The Desktop Bridge helps us convert Win32 apps to UWP apps without needing an immediate and massive rewrite. Microsoft is pushing developers to do all desktop application in the Universal Windows Platform (UWP) model. UWP is the latest in their application framework technologies, targeting Windows 10 across desktop, tablet and mobile versions.
Unlike UWP, which runs apps in containerized, sandboxed execution environments, previous frameworks (like WinForms) gave applications unfettered access to the operating system. Those UWP containers greatly simplify deployment, increase security and reliability. But what do you do if you have an existing app that would be difficult to convert in one fell swoop? Doing things the UWP way versus the Win32 can be dramatically different.
That’s where the Desktop Bridge (aka Project Centennial) comes in. The Desktop Bridge helps developers migrate to the UWP environment by:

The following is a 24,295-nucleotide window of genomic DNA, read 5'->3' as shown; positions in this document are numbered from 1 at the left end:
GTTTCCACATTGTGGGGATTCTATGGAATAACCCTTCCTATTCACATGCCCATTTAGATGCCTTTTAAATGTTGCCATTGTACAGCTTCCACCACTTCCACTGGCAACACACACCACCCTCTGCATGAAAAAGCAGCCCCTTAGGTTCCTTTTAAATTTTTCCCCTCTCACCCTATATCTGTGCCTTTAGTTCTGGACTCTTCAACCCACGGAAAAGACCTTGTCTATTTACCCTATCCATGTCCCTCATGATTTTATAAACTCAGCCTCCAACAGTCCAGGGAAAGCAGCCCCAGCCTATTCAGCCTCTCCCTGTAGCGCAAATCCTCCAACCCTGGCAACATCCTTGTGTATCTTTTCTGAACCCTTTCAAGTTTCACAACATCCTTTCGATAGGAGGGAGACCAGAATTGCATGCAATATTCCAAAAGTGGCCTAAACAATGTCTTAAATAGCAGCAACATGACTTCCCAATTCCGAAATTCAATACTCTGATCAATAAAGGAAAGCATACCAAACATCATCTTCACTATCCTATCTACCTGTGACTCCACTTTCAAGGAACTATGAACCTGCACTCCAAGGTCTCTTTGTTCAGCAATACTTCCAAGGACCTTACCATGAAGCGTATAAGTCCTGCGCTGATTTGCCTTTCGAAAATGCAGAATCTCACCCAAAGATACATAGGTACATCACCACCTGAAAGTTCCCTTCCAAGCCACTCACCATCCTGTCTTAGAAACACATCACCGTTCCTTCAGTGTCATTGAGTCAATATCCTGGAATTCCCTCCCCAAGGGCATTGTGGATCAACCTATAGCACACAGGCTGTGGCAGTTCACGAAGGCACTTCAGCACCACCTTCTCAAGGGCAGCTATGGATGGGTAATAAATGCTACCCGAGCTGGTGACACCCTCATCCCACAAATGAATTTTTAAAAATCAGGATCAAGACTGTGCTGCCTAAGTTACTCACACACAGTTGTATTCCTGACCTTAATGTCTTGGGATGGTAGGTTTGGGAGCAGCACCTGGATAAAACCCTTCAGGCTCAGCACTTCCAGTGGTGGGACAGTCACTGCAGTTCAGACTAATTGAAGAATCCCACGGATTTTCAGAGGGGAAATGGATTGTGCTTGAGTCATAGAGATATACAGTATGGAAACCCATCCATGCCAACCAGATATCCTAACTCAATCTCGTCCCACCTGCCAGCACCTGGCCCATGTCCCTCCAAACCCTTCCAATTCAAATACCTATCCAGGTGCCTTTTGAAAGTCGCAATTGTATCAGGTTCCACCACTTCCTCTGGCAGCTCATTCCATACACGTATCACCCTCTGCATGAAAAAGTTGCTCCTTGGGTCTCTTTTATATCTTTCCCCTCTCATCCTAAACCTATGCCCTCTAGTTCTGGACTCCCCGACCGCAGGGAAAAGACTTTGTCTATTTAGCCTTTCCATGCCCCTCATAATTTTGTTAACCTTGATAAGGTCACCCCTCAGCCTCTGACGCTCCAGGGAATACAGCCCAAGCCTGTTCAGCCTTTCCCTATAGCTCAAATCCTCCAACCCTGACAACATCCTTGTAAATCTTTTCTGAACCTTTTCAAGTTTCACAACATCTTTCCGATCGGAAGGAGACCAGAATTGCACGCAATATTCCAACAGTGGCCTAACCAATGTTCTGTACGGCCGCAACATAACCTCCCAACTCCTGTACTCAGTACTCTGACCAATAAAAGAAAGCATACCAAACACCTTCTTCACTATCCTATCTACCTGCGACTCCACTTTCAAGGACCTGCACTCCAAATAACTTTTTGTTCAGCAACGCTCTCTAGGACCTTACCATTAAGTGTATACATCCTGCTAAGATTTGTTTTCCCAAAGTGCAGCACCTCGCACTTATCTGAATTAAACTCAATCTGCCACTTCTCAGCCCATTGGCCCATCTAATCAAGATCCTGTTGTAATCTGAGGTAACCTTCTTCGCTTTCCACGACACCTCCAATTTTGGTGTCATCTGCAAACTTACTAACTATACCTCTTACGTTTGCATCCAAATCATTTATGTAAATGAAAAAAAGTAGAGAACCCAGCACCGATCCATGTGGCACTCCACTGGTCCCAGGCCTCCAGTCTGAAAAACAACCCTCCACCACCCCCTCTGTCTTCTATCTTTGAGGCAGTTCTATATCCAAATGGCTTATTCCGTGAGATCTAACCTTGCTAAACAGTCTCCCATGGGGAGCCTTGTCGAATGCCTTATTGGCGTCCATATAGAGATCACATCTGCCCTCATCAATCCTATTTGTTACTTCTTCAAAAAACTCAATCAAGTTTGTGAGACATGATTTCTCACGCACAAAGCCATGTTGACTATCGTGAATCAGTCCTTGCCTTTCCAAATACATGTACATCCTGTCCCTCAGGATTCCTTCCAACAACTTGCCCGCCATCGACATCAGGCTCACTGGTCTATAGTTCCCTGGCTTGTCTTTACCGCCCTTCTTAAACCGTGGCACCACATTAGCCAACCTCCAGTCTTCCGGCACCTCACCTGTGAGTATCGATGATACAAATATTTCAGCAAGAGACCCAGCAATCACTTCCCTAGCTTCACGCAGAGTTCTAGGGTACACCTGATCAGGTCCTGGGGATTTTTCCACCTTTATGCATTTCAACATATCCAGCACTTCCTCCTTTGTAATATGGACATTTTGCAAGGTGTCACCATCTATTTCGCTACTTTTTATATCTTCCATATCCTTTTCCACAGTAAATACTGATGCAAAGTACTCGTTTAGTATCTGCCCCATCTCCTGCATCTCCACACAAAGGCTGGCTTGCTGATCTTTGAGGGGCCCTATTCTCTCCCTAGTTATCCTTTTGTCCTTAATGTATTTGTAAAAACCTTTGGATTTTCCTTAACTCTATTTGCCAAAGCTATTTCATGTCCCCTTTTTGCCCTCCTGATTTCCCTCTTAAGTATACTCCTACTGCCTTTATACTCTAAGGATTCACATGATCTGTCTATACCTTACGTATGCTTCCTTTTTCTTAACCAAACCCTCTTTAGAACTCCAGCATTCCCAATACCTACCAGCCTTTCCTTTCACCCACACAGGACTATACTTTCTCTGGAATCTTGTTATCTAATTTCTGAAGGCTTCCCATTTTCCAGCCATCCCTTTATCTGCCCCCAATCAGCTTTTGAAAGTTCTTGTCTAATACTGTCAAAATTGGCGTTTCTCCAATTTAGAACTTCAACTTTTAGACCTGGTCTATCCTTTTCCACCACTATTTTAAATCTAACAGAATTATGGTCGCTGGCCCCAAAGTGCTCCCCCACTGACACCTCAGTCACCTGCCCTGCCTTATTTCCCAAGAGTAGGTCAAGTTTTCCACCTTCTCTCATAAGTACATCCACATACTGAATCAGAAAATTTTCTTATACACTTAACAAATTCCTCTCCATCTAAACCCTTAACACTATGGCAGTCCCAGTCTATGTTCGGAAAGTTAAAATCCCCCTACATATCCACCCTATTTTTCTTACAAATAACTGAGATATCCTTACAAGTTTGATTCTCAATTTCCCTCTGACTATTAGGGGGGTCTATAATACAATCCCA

- Migrating deployment and configuration into the Windows App Store
- Exposing modern UWP API’s to older applications
- Running those applications in a controlled UWP container
In order to learn about the Desktop Bridge, we’re going to take a very simple WinForms application and convert it to an AppX package. The app we are going to use doesn’t do anything other than animate some fish swimming across a user’s desktop. It’s simple so that we can concentrate on the conversion. However, it does do things like make Win32 interop calls, which means it couldn’t be done as straight UWP without a full rewrite.
The end result is an app in the store called Fishy Fishy Fish, but the fun bits will be figuring out how to get it there…
- Create an AppXManifest
- Build an AppX package
- Debug your AppX
- Add some UWP features
- Add telemetry